DJ BofA Has Made "A Lot of Progress" To Strengthen Itself - CFO
By David Benoit
Of DOW JONES NEWSWIRES
NEW YORK (Dow Jones)--Bank of America Corp. (BAC) Chief Financial Officer Bruce Thompson, in an attempt to assuage employee fears, told them the bank has made "a lot of progress in a short period of time" to strengthen itself.
Thompson reassured employees the bank has more than enough capital to operate and a clear path to meet new capital regulations looming in 2013 and 2019, according to a posting on an internal website that was obtained by Dow Jones. Thompson said the bank's Tier 1 common ratio of capital to assets would now be 8.75%, meaning the bank's recent actions have overcome more than $20 billion in mortgage-related costs the bank swallowed in the second quarter.
The comments come as investors have sent Bank of America shares sliding, down 7.6% to $7.31 Friday and now off 45% year-to-date and 35% over the past three months. Investors have questioned whether the bank has the ability to raise capital to new global standards particularly in the face of mounting mortgage issues and lawsuits, a charge the bank has struggled to rebuff completely.
Friday, the Wall Street Journal reported the Federal Reserve had asked the bank what it would do if the environment worsens, showing regulators are watching the nation's biggest bank by assets with increasing concern as well.
Thompson answered questions from the bank's internal communication website--known as Flagscape--about why the bank is selling assets and why it agreed to an investment with Warren Buffett for $5 billion last week if it didn't need capital. "It sounds like this was an expensive deal for us and a good deal for him," one question to Thompson read.
Thompson responded that Buffett is "one of the world's most admired investors" and provided a "strong validation" of management. He also reiterated that Buffett came to the bank and was initially told no.
Thompson was also asked about media reports on the plethora of mortgage lawsuits hitting the bank, and how the bank could be sure it wouldn't need more capital with "new issues coming up every day."
In response to that question, Thompson said the $8.5 billion settlement the bank reached with investors in some mortgage-backed securities was expected to face some questions, and the bank continues to believe it is fair. That settlement has received attention as dozens of investors sought this week to ensure they had a voice in it and some, including the New York attorney general, have questioned it.
Other investors, such as American International Group Inc. (AIG), have sued the bank for losses from the financial crisis. Bank of America is also reportedly among the banks about to be sued by mortgage giants Fannie Mae (FNMA) and Freddie Mac (FMCC) over billions in mortgage-backed securities, a suit that could be filed in the coming days.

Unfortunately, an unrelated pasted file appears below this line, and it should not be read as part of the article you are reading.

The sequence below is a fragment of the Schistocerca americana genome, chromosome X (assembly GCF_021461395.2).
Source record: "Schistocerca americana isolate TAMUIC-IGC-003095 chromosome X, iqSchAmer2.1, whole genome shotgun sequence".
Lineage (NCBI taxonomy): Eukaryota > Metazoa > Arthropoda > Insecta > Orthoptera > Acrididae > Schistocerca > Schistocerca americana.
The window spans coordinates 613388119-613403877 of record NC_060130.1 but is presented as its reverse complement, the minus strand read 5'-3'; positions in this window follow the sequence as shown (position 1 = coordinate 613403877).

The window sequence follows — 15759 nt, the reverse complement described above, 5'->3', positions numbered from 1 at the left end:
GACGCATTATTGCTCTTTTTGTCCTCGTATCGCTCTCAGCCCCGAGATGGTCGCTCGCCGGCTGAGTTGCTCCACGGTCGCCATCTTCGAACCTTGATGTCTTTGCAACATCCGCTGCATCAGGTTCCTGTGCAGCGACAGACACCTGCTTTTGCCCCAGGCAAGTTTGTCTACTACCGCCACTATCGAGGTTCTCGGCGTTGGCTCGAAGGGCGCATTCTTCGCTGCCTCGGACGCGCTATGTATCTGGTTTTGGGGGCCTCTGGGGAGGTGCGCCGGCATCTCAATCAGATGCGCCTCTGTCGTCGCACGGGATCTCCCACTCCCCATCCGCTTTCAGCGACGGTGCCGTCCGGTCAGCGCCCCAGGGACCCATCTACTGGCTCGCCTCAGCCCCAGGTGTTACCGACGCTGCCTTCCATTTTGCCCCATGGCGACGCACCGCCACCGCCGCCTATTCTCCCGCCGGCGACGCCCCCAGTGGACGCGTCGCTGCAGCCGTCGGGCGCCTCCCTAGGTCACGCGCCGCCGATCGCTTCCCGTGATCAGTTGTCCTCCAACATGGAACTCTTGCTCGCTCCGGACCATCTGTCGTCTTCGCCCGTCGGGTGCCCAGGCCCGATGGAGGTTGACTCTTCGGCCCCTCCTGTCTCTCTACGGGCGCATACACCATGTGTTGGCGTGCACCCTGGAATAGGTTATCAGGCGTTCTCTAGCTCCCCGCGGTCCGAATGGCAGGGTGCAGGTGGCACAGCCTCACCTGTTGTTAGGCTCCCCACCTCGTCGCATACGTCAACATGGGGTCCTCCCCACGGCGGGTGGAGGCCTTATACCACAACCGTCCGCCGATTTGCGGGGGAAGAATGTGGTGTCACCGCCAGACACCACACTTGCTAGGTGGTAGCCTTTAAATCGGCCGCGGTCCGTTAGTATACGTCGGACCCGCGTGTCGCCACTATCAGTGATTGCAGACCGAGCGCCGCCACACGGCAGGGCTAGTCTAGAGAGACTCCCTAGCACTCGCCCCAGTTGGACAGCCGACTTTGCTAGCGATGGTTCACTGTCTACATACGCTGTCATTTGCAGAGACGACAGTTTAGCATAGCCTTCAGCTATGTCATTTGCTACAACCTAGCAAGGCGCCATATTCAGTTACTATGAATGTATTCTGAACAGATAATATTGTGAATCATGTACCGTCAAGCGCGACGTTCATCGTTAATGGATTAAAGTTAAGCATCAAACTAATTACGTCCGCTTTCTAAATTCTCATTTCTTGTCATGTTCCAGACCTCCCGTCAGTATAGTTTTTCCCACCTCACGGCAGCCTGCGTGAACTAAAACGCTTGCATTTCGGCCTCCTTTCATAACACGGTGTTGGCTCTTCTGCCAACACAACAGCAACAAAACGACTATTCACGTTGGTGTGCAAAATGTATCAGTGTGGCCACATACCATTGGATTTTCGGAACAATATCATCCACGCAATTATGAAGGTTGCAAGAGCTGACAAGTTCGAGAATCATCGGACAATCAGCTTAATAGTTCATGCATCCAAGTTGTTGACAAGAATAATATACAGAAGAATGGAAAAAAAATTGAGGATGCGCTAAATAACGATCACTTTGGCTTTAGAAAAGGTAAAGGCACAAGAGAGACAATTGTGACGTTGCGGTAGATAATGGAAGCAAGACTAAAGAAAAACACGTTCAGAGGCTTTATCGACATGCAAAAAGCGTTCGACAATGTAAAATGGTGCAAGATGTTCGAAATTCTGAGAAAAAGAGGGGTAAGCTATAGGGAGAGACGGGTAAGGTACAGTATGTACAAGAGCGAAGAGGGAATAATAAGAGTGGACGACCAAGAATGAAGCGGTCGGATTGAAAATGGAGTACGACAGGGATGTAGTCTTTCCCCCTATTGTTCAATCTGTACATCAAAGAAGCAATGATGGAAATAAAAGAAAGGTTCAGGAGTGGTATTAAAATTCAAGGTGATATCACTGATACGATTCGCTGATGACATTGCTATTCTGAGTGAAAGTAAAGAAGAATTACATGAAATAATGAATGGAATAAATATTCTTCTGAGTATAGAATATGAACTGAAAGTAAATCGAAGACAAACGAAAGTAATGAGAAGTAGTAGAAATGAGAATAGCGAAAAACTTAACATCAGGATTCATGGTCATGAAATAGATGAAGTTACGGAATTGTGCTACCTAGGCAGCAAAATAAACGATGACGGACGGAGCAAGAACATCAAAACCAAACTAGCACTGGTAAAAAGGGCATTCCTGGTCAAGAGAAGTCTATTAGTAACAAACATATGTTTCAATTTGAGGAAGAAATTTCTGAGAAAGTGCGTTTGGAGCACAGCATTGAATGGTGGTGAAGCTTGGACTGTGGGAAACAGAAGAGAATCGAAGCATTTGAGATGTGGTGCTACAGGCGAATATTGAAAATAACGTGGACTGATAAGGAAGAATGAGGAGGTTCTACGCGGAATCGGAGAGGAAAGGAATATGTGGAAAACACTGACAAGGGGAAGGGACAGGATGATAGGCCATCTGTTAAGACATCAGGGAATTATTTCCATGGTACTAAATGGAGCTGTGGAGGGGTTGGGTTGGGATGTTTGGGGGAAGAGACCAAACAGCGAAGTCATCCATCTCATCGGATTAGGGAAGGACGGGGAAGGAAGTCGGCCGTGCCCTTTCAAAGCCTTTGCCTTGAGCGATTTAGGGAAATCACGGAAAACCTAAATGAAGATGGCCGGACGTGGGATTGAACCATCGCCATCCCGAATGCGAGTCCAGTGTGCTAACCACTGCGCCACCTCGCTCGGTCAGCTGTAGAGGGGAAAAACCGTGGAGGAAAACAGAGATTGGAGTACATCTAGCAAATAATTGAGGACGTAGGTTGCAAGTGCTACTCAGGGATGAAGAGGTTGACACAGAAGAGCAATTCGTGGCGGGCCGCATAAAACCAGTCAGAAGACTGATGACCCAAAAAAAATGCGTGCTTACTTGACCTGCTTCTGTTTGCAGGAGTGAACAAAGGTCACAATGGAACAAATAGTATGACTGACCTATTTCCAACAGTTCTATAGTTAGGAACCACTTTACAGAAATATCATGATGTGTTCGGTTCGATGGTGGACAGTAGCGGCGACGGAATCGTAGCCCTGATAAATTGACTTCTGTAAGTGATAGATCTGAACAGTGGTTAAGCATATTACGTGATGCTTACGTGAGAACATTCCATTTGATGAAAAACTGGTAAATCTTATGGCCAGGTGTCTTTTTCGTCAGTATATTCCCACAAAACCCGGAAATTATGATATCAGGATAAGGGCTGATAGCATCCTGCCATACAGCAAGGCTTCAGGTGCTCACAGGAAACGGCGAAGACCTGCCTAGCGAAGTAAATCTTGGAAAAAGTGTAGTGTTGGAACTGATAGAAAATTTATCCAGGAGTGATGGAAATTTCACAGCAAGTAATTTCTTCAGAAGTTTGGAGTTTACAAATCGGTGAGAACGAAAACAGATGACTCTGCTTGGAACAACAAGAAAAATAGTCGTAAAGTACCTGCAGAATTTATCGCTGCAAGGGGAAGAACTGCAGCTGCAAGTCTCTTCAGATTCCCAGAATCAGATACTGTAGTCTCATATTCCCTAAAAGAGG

Thompson said the bank has been successful in defending securities claims and that "In some cases, some of the most deeply sophisticated investors, such as AIG, are alleging they didn't know what they were purchasing," an argument the bank will fight.
-By David Benoit, Dow Jones Newswires; 212-416-2458; firstname.lastname@example.org
(END) Dow Jones Newswires
September 02, 2011 13:51 ET (17:51 GMT)
Listen, These guys are a bunch of Shirt Lifters and would screw you out of your last dime. They may as well walk around with ski masks and a shotgun. And we fall for it. Yada, Yada, Yada. It's better to ask for forgiveness that permission to Rob us. You really don't trust these Wankers do you?
Amazing how we all fall for it. We see our wife banging some guy but by the time she gives her side of the story. We feel like the bad guy and can't even remember seeing it. I'm waking up now from this nightmare.
You people are not even looking at their offsheet liabilities....between BAC, Morgan Stanley, and GS they total 100 billion in CDS exposure from Europe.
On Sept 7th the German Constitutional Court rules on the legality of EFSF and if its thumbs down then the bailout is over meaning real blood for the Banks and a lot of exposure to BAC.
While the Fed was lending up to 16 trillion to keep these insolvents afloat they went out and extended leverage by selling CDS to Europe...Now its coming back to haunt them which is only one of the reasons why they need to raise a lot of capital very quickly.....
Whenever a CFO has to justify his balance sheet to calm the markets, its pretty much game over for the bank....
Watch the hedge funds attack next week and deposits evaporate......
CEO Kelley from bank of NY mellon quits, supposedly in a rift with the BOD..He just might take Moynihans job as a replacement.. after all, he was offered the job to replace Lewis, which he declined... just thinking out loud..Kelley is a fine CEO and banker to be without a job... Lodas
BAC has 8% capital against 10% mortgage foreclosures and 30% of mortgages underwater and 20% unemployment.
Pick up a college textbook. Any bank with less than 10% - 20% capital must fail. In this environment 20% is the bare minimum.
a lot of things going against BAC. I think the most damaging factor is the reasonable consensus that BofA has vastly overstated its assets plus the sheer lack of credibility of the management.
I won't be surprised to see a run on BofA sometime down the road.
I just don't know how long it will take before the general public realize that they are being screwed over and over by these Wall Street criminals and their Washington cohorts.
Is there anyway that you can contact me via email? Make up one just for this and email me at the email on my account. Its my screen name.
I have a quick question for you and other longs and do not want to post it here.
Understand that this article would be considered subjective because it is written by an insider.
The best documentation that you could have would come from a 3rd party, independent source.